The Metropolitan Chamber of Commerce and Industry has called upon the government to take appropriate measures to check capital flights from the country in order to boost investment and economic growth.
The chamber made the call in its review on the country’s economic situation for the January-March quarter of the fiscal year of 2016-17 that was published on Thursday.
The MCCI said that in order to become a middle-income country within 2021 the government should handle a number of issues including capital flight carefully.
A recently published report of Global Financial Integrity said that illicit fund outflows cost Bangladesh as much as $8.97 billion in 2014, the latest year for which comprehensive data are available.
It also said that Bangladesh lost as much as $75.15 billion between 2005 and 2014 due to trade misinvoicing and other unrecorded outflows.
‘It is a great riddle that when investment in the country in proportion to GDP (gross domestic product) has been falling for several years, some economists are complaining that huge amounts of capital leave the country every year,’ the MCCI review said.
The MCCI in its report also focused on the scam-hit banking sector and suggested strong intervention from government and monetary authorities to get the sector out of the situation.
‘Most of the public sector banks are now suffering huge capital shortfalls due to rising defaulted loans,’ it said.
Therefore, a thorough reform of the banking sector should be initiated in order to improve the capital base of public sector banks, mitigating the capital shortfalls caused by mounting defaulted loans, the statement said.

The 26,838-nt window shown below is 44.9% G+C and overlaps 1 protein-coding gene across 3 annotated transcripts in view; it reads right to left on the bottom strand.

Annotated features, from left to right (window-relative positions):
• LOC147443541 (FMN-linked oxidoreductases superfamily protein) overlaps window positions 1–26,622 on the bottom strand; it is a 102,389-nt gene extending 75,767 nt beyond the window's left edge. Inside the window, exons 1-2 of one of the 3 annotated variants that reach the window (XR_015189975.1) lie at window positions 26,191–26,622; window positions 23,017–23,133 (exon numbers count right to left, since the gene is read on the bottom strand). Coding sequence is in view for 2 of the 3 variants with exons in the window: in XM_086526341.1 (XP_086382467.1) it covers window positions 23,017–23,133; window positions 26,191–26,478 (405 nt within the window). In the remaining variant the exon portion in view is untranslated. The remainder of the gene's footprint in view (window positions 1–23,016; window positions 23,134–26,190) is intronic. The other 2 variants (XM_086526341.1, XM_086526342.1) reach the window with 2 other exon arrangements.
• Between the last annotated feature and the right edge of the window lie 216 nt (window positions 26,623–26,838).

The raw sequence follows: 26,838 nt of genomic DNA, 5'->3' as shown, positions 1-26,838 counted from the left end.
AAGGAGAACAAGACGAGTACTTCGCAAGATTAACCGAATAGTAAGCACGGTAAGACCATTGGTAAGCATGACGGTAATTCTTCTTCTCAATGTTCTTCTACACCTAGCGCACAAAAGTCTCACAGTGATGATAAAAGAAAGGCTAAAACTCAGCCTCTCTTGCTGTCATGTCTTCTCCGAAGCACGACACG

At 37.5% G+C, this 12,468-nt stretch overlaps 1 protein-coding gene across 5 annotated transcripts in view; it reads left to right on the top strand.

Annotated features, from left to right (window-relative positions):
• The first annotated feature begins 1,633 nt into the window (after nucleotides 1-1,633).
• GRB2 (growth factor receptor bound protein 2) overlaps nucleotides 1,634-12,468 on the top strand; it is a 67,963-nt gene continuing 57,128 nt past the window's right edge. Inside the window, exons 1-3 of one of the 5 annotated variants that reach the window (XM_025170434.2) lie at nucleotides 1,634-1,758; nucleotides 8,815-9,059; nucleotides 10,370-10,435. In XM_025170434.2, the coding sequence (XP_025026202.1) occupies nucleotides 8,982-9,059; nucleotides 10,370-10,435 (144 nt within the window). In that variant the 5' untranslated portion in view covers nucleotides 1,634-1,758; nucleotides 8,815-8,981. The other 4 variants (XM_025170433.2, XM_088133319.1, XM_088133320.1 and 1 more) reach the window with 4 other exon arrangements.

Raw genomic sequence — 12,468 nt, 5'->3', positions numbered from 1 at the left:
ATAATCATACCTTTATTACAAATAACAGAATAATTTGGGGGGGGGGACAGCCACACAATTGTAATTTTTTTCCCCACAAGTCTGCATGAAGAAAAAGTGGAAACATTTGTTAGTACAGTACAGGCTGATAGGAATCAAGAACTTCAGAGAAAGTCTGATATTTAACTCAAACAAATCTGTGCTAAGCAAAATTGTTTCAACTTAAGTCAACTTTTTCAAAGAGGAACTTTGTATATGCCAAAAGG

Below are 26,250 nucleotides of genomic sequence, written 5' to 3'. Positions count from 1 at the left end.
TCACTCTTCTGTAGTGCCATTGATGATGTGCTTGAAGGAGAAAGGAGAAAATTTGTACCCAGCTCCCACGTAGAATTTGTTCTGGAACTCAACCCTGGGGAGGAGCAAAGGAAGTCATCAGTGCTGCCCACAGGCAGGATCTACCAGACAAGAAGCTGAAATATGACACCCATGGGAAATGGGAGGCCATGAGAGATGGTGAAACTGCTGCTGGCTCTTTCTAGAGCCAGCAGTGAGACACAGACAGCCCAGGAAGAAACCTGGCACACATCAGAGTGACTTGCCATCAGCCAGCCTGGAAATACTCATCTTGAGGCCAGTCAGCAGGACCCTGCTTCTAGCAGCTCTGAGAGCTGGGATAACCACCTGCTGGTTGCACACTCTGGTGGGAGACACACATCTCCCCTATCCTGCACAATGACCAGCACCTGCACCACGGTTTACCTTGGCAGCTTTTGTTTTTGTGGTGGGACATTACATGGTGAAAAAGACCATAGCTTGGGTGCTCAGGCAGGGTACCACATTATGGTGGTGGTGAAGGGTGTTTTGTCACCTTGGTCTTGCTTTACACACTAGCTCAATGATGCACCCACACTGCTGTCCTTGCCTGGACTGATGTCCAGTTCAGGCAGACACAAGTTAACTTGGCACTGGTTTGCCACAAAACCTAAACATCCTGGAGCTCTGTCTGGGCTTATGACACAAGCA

The defaulted loans in the banking sector increased to Tk 73,409.06 crore as of March 31, 2017 from Tk 62,172 crore as of December 31, 2016, according to a recent Bangladesh Bank report.
The MCCI in its report also said although the services sectors were doing well, government intervention would be needed to mitigate some sector-specific problems in banking, insurance, transportation, tourism, real estate business, especially private sector health and education service in order to make these services less costly to the largest segment of the population.
Mentioning remittance inflows puzzling when a huge number of people have taken overseas jobs in recent years, the MCCI report said that the government and the BB should take appropriate steps to encourage expatriate workers to send remittances through official channels.
The suggestion of the Human Development Report 2016 that Bangladesh should set up a remittance bank for easy and transparent inflow of foreign wage earnings into the country is also worth looking into, said the MCCI.
Remittance inflow in the first nine months of the current fiscal year dropped by 16.86 per cent to $9.195 billion compared with that of $11.060 billion in the corresponding period of the previous fiscal year.
Remittance inflow has been on the decline as low oil prices, weak global economic growth and fiscal tightening in the Middle Eastern countries and the Russian Federation along with a rising trend of sending hard-earned money by non-resident Bangladeshis using informal channels continue to hurt the key source of foreign exchange, the MCCI report said.
Export earnings were 4.29 per cent short of target during the first nine month of the fiscal year due to a slow growth in apparel exports, it said.
Metropolitan chamber in its report, however, said that the overall economic situation in the country was positive as indicated by steady improvements in the major economic indicators.
The report observed that the country experienced stable growth, while inflation was under control, the exchange rate remained stable and foreign exchange reserves rose to a comfortable level.
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